Welcome to European Tribune. It's gone a bit quiet around here these days, but it's still going.
'Going on strike' is something that marked the transitional period of the ex-Yu countries. I am not sure if that's national phenomenon or just one of the alternatives to voice your demands, but it has been ever-present since the disintegration of Yugoslavia.  And, usually the strikes are not very successful for the strikers themselves, but rather for the political parties who rally around them to get popularity. Macedonian case is whenever there is a strike there is some political party that is eager to profit out of it, especially when the strikes are organized in pre-election period.
 I become more willing to believe that 'going on strike' is more national trait than just logical cycle of events. Countries like Germany, Sweden and in general all the Scandinavian countries don't have a history of strikes. Why.. probably because the government and the citizens know how to reach social consensus, unlike the newly born democracies aka. ex-socialist countries which still haven't learn the 'social consensus' lesson.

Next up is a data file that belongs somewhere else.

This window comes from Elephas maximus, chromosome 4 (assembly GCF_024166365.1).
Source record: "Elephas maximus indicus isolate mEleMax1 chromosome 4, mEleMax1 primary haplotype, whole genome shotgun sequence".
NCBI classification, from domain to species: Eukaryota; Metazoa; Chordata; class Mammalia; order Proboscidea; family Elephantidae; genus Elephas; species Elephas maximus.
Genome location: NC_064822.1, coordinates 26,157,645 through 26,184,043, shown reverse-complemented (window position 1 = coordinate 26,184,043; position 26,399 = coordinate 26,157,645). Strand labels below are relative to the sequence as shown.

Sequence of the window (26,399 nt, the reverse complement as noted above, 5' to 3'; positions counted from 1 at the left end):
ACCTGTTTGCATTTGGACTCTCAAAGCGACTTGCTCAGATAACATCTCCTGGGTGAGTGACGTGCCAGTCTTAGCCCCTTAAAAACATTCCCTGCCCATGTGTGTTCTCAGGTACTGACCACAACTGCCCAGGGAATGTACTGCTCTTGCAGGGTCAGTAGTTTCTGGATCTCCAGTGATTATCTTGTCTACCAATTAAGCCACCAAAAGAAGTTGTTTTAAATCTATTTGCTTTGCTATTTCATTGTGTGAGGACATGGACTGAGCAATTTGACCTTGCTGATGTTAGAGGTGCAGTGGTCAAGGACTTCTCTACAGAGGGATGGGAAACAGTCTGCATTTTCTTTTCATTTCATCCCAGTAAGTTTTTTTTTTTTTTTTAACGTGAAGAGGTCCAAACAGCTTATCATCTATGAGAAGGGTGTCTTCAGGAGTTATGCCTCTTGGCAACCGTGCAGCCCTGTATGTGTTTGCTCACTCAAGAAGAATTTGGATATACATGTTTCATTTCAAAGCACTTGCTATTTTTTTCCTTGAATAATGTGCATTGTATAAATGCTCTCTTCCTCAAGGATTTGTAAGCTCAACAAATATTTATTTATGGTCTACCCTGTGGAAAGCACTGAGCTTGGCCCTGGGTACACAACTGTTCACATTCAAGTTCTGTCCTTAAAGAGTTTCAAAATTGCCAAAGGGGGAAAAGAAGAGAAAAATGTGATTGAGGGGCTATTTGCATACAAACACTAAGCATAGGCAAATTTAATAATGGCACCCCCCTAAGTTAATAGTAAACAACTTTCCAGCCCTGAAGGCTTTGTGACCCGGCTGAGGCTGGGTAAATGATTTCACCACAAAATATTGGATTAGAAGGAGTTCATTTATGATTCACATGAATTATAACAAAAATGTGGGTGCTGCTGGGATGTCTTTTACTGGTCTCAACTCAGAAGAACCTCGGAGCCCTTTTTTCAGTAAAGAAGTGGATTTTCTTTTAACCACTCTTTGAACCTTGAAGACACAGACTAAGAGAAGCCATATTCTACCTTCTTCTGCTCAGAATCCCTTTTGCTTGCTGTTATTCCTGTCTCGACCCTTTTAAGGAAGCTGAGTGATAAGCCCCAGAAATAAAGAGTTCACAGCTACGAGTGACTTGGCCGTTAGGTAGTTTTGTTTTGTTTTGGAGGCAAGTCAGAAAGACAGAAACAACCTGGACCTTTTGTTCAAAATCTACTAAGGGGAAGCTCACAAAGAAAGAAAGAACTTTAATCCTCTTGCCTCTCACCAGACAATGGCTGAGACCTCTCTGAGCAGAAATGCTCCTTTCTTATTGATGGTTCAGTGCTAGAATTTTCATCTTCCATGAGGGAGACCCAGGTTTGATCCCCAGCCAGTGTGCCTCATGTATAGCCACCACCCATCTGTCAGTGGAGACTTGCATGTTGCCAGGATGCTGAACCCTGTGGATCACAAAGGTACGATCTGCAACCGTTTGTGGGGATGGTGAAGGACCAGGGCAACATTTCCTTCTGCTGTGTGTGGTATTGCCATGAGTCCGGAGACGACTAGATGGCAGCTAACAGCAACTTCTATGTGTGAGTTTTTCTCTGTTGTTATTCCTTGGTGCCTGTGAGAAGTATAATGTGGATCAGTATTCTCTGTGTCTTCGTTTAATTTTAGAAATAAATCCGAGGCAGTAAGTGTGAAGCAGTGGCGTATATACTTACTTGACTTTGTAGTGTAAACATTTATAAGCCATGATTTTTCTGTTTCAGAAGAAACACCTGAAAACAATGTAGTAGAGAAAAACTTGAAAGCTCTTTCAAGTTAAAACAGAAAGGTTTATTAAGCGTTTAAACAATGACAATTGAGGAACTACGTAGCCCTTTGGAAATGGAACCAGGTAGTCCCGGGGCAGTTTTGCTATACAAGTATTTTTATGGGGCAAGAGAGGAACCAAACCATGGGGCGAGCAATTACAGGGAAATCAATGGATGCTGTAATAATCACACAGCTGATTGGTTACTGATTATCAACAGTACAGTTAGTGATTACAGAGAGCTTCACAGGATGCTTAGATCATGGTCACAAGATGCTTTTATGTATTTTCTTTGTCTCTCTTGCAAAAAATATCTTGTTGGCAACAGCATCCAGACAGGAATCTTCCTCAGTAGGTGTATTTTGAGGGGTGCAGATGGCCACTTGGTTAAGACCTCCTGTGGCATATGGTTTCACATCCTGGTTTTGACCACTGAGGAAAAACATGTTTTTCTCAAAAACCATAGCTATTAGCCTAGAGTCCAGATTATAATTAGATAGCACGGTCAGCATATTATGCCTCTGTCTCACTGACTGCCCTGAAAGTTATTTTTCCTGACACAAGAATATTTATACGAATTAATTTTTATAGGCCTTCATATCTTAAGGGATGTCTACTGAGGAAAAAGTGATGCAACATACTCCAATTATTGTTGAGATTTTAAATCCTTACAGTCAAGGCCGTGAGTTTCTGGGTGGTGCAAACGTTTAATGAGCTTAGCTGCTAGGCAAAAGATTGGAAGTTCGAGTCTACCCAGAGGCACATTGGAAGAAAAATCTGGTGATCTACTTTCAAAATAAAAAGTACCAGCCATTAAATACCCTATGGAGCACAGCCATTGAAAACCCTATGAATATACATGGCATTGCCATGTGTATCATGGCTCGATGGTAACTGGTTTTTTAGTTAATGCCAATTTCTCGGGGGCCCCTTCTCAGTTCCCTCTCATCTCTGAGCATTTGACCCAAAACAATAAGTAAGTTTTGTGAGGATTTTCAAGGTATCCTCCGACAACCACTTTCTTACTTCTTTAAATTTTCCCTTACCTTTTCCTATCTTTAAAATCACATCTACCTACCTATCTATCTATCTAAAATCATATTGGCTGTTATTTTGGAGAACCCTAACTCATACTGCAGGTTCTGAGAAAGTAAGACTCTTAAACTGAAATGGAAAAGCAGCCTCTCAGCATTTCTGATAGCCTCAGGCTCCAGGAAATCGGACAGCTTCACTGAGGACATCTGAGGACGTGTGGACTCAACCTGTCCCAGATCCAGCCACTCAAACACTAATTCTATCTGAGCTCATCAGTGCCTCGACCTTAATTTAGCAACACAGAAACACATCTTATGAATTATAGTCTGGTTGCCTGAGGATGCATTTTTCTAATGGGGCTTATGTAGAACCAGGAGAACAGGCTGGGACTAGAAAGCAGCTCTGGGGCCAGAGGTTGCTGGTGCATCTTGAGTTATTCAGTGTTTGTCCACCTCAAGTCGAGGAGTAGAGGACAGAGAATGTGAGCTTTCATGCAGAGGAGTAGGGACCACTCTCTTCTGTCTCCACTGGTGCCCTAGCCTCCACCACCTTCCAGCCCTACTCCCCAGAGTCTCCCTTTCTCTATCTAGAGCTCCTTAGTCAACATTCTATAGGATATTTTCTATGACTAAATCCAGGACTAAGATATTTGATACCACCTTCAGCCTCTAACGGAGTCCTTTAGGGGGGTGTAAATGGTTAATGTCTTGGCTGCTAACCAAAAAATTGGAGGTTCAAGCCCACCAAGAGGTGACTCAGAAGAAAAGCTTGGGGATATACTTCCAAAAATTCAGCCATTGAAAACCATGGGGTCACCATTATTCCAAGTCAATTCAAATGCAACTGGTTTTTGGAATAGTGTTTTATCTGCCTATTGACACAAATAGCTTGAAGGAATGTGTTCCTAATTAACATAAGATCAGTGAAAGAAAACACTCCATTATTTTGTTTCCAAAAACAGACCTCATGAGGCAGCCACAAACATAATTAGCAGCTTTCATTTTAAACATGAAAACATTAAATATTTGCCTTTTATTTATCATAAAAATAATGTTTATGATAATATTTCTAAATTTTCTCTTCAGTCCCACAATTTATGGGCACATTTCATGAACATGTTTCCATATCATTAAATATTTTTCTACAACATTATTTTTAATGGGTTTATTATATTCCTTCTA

France is different story, exception of all  above mentioned.  As Agnesa says, the strikes are so regular that people forget why they were staged in the first place. The French trade unions are well organized and powerful and the strikes are their main weapons of getting what they want. I guess the French will never end their French Revolution. The strikes seem to be the French revolution's offsprings..;)
by pavlovska (transbluency(at)mailcity.com) on Thu Feb 9th, 2006 at 08:28:09 PM EST
[ Parent ]

Others have rated this comment as follows:


Occasional Series